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UNITED STATES DISTRICT COURT
SOUTHERN DISTRICT OF TEXAS
UNITED STATES' RESPONSE TO DEFENDANT'S
MOTION TO CONTINUE TRIAL
The United States, through the undersigned attorney, hereby responds to the defendant's Motion to Continue Trial.
The government has no objection to a reasonable continuance of trial based on the defendant's assertion that his counsel is unable to adequately prepare for trial by July 14, 1997. Defendant has requested that this case be continued for five months until the December 1997 trial calendar. Given that this case involves a single defendant, the government respectfully submits that a shorter continuance would give defense counsel reasonable time to effectively prepare for trial, taking into account the exercise of due diligence.
Moreover, while the defendant has waived his right to a speedy trial (Motion to Continue Trial at 3), the government is concerned that a continuance will violate the Speedy Trial Act, 18 U.S.C. ï½§ 3161. See United States v. Willis, 958 F.2d 60, 62-63 (5th Cir. 1992) (provisions of Speedy Trial Act are not waivable by the defendant). In the event this Court grants any continuance, the government respectfuly requests that the Court make a finding on the record that granting such continuance outweighs the best interests of the public and the defendant in a speedy trial pursuant to 18 U.S.C. ï½§ 3161(h)(8)(A). See United States v. Jones, 56 F.3d 581, 585 n.9 (5th Cir. 1995) (for continuance to stop clock district court must state on record its reasons for finding that interests of justice outweigh defendant's interest in speedy trial); United States v. Blackwell, 12 F.3d 44, 46-48 (5th Cir. 1994) (periods of delay are not excludable unless the court sets forth ends-of-justice findings either orally or in writing). But see United States v. Williams, 12 F.3d 452, 460 (5th Cir. 1994) (reversal is not in order when reasons for a continuance are patent).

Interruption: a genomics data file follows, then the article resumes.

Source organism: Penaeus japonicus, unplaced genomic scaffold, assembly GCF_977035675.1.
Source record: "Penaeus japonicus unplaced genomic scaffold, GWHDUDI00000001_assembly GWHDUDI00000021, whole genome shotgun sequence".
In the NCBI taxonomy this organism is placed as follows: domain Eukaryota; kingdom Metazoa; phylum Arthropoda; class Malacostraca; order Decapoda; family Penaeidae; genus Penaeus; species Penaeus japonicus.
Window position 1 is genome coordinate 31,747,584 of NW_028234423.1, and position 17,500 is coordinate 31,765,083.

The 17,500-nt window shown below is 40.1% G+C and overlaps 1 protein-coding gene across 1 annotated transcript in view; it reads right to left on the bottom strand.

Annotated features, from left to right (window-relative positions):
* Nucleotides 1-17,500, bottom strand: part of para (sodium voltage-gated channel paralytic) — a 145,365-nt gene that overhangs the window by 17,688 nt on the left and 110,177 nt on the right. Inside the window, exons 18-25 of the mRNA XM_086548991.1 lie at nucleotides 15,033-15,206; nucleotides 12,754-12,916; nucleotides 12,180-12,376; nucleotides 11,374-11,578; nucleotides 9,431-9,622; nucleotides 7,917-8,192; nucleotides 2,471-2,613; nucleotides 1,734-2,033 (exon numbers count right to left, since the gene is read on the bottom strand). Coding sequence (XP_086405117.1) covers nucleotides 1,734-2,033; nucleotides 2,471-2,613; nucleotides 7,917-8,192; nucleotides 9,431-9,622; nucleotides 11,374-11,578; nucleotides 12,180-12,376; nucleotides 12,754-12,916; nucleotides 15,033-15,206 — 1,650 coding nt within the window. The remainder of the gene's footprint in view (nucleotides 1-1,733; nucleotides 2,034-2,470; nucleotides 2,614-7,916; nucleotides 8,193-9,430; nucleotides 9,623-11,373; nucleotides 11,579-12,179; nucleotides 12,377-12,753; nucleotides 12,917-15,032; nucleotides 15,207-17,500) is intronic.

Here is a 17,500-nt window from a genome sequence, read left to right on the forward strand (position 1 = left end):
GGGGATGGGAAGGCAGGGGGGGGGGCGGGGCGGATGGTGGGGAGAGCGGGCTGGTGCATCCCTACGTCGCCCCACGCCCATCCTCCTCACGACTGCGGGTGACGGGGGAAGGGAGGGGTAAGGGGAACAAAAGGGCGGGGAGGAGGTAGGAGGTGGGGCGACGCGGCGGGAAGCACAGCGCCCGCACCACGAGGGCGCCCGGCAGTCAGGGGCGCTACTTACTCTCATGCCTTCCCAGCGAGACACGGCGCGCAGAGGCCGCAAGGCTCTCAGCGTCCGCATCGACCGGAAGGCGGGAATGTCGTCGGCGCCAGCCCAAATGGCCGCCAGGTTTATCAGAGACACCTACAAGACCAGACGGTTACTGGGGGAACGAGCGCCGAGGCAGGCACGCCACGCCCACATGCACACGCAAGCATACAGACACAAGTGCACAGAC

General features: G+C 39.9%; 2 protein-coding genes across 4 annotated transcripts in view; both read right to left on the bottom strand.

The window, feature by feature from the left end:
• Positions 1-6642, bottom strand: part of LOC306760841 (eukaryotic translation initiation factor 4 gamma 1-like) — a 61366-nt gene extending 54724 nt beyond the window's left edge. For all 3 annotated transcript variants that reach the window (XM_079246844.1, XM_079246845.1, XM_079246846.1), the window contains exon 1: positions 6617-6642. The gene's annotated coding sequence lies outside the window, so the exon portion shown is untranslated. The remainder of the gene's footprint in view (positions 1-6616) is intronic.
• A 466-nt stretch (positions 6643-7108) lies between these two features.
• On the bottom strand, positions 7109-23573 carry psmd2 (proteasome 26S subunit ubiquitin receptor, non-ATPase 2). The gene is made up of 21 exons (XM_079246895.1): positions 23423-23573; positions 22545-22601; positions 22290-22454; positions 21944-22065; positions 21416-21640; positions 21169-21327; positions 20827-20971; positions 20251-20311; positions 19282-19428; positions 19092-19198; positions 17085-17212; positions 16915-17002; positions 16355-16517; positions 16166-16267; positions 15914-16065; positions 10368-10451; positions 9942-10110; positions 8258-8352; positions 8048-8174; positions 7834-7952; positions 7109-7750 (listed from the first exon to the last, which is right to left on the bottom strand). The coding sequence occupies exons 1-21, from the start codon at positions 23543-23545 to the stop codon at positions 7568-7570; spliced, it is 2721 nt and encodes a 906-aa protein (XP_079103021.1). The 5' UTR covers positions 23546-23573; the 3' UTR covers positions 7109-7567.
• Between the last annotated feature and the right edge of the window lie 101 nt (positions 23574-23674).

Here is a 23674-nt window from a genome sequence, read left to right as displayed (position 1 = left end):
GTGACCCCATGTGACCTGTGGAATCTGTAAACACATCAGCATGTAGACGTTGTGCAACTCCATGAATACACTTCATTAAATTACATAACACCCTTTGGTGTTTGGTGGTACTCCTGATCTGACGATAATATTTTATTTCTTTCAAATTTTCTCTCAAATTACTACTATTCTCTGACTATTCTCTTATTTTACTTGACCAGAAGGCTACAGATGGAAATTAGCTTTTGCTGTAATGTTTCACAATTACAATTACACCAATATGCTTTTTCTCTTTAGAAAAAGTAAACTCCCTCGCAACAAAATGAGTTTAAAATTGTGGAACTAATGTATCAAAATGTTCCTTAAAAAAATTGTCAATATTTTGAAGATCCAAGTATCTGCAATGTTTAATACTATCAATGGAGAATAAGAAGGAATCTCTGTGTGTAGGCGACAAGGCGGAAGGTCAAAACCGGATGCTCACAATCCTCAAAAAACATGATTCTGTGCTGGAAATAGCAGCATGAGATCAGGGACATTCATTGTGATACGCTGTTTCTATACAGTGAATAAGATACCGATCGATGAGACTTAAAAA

In his Motion, the defendant indicates that the government is denying him discovery in this case. Motion at 6. The government stands ready to fulfill its obligations under Rule 16, Jencks, and Brady. Because the government believes that defense counsel are party to a joint defense agreement and would feel obligated to disclose material otherwise protected by Fed. R. Crim. P. 6 to targets and subjects of the government's ongoing grand jury investigation, the government has filed a Motion for Protective Order in this case. In addition, many of the subjects and targets of the ongoing grand jury investigation are also named defendants in the pending civil case before this Court, Caddell Const. Co., Inc. v. Hiplax Int'l Corp., et al., Master File No. H- 96-3490. Given the motion for an order to stay civil discovery pending before this Court in that case, release of criminal discovery without a protective order will severely undermine any such order by the Court as well as seriously compromise the ongoing grand jury investigation. Accordingly, the government has asked this Court to enter a protective order before discovery is made available to the defense.
In conclusion, the government does not object to a reasonable continuance that will allow defense counsel adequate time to prepare for trial and at the same time ensure that this case proceeds expeditiously to trial.
CERTIFICATE OF SERVICE
I hereby certify that a true and correct copy of the United States' Response to Defendant's Motion to Continue Trial was sent via Federal Express this ______ day of June, 1997, to: